The International Space Education Institute is headed stateside as we post this. We’re excited to see what Ralf Heckel’s team brings this year, not just to the high school division — which they won in 2010 — but to the college division as well. Here’s German high school racer Nadin Rössler with an update…
International Space Education Institute, Leipzig, Germany
No. of teams in 2011: 2 (one high school team, one college team)
2010 rank: Finished 1st in high school division
Best score to date: 1st place, 2010, finishing in 3 minutes 37 seconds
International Space Education Institute racers train for the race near the
MDR Tower in Leipzig. (Ralf Heckel)
The NASA Great Moonbuggy Race is the chance for showing new possibilities and for showing a new way of thinking. It’ also a great possibility for me to be a member of that great run. I’m Nadin Rössler, 17 years old, from Chemnitz, a German town between Leipzig and Dresden. There, I am a student of the Johann Wolfgang von Goethe High School, which also supports our project.
Certainly, everybody has to get a special feeling for the race. NASA and “moonbuggy” seem to be words which are far away from us normal scholars and students. It’s crazy, to be a part of such a great chance. But for calming down and understanding, we also prepared mentally for the race — we watched films of the moonbuggies, read articles and spoke with the “ingrained” members. It was a really good and important help to realize our potential, to see that the future needs young people like us who have new ideas and new ways of thinking. That’s why it isn’t impossible to take part in such great races. And that’s a thing — I’m really full of pride.
Buggy drivers Max and Nadin train on their tandem bicycle. (Ralf Heckel)
To find a design for our moonbuggy wasn’t our most difficult job. Our team has taken part in the Moonbuggy Race for more than five years. But we had to perfect our buggy. And that doesn’t mean to change design, color or structure — we changed the weight, the wheels and the stability. All in all, we will have a very light and flexible buggy this year. And we’re all very proud of the results of our work.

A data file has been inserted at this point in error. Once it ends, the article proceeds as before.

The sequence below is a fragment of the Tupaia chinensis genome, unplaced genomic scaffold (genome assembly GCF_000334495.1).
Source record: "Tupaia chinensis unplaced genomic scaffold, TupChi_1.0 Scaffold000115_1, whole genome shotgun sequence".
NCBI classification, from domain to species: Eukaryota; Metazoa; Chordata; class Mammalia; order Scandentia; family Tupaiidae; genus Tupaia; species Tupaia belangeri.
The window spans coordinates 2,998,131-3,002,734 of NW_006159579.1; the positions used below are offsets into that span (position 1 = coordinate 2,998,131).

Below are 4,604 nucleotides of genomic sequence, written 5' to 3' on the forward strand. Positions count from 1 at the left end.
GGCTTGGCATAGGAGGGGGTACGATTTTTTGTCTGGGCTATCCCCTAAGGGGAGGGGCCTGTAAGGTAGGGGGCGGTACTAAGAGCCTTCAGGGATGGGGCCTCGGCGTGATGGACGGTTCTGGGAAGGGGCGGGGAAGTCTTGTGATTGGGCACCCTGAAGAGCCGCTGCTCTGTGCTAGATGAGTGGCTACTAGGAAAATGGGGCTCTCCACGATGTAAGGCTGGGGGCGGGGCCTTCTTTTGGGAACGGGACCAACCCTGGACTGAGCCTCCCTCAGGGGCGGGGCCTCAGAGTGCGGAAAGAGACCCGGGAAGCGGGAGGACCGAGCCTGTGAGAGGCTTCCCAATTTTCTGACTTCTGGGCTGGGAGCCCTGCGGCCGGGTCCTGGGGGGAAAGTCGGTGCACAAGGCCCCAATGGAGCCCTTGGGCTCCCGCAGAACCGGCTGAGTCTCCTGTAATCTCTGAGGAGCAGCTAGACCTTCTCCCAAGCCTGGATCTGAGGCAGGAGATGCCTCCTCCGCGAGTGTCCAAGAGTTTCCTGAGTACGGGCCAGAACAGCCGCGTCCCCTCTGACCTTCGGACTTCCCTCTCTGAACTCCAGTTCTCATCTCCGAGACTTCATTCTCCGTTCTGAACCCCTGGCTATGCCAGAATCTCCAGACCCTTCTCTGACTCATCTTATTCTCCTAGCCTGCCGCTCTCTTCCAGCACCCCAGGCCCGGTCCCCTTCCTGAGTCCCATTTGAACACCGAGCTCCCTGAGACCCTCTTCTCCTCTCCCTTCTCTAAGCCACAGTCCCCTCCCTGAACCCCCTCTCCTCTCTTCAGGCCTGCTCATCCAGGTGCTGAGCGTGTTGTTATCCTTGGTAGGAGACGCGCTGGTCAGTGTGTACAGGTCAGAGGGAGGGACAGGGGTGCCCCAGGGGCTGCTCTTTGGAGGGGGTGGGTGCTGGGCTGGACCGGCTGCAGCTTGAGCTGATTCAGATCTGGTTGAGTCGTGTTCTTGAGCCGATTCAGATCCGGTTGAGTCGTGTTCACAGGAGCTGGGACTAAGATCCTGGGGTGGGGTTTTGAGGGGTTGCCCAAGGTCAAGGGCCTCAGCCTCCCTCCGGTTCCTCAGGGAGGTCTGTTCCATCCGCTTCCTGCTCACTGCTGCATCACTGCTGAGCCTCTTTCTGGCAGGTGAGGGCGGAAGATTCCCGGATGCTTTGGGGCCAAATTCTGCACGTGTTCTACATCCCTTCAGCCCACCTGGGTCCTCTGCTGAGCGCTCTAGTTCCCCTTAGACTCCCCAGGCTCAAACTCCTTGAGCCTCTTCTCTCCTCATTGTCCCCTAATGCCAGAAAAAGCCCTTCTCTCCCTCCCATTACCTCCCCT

For building our buggy, we needed a lot of time. Every weekend we were in the International Space Education Institute for drilling and welding. Last year, our buggy reached a speed of 50 mph. That’s why we did a crash test this year, to guarantee our safety on the buggy.
Now, after a lot of sweat and brainpower, we look forward to Huntsville and are excited to see the other buggies. We hope and believe it will be an unbelievable time for us.
The race is also a question of fitness. Our way of training included a lot of tours with bikes. But not just normal bicycles — we also had a tandem for riding together and a recumbent bike for learning how to sit in a moonbuggy. The plan for our trips often was a tour to a lot of beautiful parts of Leipzig. Among them is a bicycle park with small hills specially made for passing on bikes. Some of us dared the course while the others cheered. We took countless photos and films. It was a lot of fun to watch the others and to try driving over the hills by myself. With that funny way of training we got not just healthier and more prepared for the event, but we also got team players.
To get prepared for the run doesn’t just mean to train until the sun is setting. It also means to have fun with the group and to experience the world together. That’s why we made more than 150 trips this year through Germany and Europe. We were in small towns such as Borsdorf, Eisenach and Peenemünde, and also visited great cities like Moscow. We took a lot of new memories with us, and it really helped turn us into team players.
The team! Clockwise from the top: Roman, Thommy, Max, Nadin, Krissi, Eric,
Marine and Evgeniy. (Ralf Heckel)
It’s our aim to walk the same way together — the way to the Great Moonbuggy Race in the USA. We are all very proud to be members of this fantastic competition. Everybody is excited, and each one wants to perform with excellence.
We are the only members from Europe who will come to the race this year, so it’s our aim to attract more European students because the moonbuggy gives many scholars the chance to learn new ways of thinking. We learn working in a team, training with the team and exploring with the team. It’s a chance to learn new things in science and engineering.
And we’re all very excited about how our buggy will come through the race. Maybe ours is the fastest. Or the lightest.
No matter what happens — for us, our moonbuggy is the best.